, NAIROBI, Kenya, Jan 22 – Wilfred Kiumi is a go-getter. From hairdressing in Maringo, Nairobi to now the CEO and Founder of Jamhuri Film and Television Academy.
“There is nothing I cannot do on a woman’s hair,” he says, recalling his two year experience in the job to raise money for fees to join the Kenya Institute of Mass Communications (KIMC) for his diploma in TV production.
When I get to Jamhuri Film and Television Academy along Ngong road, I find him in class with some students and I have to wait for few minutes before they take a break. He later takes me round the facility which clearly signifies the film practical skills offered in the school including the latest Full High Definition Digital and Film course.
Started in February 2012 with one teacher (himself), five students and two members of staff, Jamhuri Film has now grown to accommodating over 50 students, 15 teachers and eight members of staff.
“People assume that you need the whole amount of say Sh5 million to start a business like this school. That is not true. Sometimes you need the money in stages,” he says terming it as the major challenge to young people.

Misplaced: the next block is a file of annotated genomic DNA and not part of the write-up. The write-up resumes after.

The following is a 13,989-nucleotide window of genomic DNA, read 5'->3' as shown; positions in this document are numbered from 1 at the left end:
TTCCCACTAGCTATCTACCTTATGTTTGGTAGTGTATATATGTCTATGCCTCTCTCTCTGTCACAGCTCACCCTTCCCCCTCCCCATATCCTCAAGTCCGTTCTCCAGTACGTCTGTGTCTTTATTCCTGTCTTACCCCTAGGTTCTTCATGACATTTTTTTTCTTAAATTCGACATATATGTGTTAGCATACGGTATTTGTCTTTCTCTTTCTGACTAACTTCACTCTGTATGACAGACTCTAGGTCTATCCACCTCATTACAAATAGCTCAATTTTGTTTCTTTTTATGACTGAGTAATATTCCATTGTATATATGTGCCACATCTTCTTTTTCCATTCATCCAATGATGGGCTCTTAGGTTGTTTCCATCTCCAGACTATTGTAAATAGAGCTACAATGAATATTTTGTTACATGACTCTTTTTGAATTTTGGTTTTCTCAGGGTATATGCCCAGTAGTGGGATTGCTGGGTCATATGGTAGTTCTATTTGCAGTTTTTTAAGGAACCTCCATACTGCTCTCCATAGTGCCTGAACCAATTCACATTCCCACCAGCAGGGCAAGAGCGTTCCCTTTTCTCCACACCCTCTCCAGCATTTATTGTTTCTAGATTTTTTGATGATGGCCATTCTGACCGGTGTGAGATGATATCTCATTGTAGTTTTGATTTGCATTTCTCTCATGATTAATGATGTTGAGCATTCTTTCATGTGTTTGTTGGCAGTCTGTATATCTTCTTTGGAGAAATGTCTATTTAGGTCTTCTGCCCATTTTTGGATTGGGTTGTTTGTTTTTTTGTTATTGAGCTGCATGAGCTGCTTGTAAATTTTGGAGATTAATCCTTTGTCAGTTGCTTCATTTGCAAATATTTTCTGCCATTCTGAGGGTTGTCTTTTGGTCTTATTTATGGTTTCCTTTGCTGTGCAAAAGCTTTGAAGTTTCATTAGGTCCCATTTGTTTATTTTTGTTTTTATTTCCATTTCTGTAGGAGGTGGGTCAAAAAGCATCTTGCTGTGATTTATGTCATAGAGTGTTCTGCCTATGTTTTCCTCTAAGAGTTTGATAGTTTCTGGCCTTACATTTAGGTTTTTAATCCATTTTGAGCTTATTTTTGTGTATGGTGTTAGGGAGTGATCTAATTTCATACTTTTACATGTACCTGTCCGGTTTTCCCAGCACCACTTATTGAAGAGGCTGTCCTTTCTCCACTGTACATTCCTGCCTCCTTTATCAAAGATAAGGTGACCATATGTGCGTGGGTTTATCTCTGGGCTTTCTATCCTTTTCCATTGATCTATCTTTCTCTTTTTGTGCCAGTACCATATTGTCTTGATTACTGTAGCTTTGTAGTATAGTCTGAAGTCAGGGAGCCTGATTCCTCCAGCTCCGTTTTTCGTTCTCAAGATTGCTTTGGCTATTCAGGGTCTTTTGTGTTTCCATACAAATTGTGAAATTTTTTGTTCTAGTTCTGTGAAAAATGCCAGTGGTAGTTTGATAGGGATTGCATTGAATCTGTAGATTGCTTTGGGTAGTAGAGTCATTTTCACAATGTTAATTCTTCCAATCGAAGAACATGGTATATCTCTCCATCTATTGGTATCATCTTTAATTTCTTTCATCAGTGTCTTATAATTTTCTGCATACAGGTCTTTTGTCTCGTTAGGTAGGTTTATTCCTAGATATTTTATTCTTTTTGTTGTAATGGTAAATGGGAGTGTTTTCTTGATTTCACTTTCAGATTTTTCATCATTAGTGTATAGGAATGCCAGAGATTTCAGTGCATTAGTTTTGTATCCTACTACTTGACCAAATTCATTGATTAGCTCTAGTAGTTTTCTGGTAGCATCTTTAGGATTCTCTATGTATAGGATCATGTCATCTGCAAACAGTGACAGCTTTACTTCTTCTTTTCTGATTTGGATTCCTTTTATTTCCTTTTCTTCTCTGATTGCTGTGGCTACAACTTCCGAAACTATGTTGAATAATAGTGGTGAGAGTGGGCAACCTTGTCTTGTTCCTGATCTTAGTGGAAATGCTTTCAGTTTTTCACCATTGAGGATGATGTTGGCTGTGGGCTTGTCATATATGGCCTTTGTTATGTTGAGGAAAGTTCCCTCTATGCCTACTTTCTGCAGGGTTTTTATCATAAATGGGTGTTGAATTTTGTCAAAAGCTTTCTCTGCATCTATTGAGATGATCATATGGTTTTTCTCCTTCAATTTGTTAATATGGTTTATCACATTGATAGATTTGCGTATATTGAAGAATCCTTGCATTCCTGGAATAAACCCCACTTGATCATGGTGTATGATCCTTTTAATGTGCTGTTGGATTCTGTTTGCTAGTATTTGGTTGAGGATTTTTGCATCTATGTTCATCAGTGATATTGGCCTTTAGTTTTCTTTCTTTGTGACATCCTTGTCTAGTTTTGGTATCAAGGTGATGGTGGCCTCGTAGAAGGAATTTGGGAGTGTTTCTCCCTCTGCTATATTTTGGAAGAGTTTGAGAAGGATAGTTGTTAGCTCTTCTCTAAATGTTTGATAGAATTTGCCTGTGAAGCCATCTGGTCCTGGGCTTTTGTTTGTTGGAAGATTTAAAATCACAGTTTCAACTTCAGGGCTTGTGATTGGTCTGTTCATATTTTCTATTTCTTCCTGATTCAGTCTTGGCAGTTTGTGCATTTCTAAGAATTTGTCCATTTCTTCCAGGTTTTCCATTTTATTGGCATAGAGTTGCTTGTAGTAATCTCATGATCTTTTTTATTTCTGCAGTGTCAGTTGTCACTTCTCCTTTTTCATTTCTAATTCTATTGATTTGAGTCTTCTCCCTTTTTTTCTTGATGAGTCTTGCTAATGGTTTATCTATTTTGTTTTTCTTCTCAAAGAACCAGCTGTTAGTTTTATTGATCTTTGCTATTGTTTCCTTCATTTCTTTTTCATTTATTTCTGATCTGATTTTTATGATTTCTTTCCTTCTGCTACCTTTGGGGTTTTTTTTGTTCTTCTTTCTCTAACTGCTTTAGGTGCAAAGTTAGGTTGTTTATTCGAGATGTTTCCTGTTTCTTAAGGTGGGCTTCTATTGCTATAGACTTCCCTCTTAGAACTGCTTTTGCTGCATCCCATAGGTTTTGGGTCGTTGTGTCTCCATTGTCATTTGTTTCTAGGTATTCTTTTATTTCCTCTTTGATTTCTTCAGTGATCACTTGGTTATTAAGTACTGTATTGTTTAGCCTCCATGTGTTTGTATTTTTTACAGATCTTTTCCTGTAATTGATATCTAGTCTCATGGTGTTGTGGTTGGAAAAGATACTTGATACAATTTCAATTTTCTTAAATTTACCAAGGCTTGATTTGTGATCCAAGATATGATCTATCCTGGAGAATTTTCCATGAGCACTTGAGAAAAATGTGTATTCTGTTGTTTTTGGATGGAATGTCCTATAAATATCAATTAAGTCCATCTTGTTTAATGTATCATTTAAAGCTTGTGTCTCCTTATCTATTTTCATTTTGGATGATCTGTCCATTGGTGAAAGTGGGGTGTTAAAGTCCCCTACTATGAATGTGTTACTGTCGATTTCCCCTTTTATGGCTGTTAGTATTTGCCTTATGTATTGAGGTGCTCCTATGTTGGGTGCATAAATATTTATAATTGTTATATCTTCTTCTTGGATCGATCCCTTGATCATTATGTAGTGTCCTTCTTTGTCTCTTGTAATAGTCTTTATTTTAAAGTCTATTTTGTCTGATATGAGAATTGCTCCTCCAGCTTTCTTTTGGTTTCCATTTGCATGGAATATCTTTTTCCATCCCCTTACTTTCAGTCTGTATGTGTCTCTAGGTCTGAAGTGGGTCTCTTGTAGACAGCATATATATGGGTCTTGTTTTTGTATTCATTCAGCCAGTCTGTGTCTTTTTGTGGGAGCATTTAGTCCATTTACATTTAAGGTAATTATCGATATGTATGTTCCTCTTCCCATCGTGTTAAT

Like many would do, Kiumi did not have what one would call a formal budget to start the school. All he did was use the ‘little’ he had saved from his regular camera work freelance jobs to pay for the initial requirements which included rent and salary for the staff.
“Before anything else, you must learn to save, no matter how small your income is. Forget even about starting a business, if you are freelancing like me you may not get a job for the next one month to pay for your rent and buy food. So always keep some money aside,” he offers a word of advice.
Apart from saving, another virtue he has learnt is speaking about his dream. “Speak out because you may not know who will buy your idea,” he says.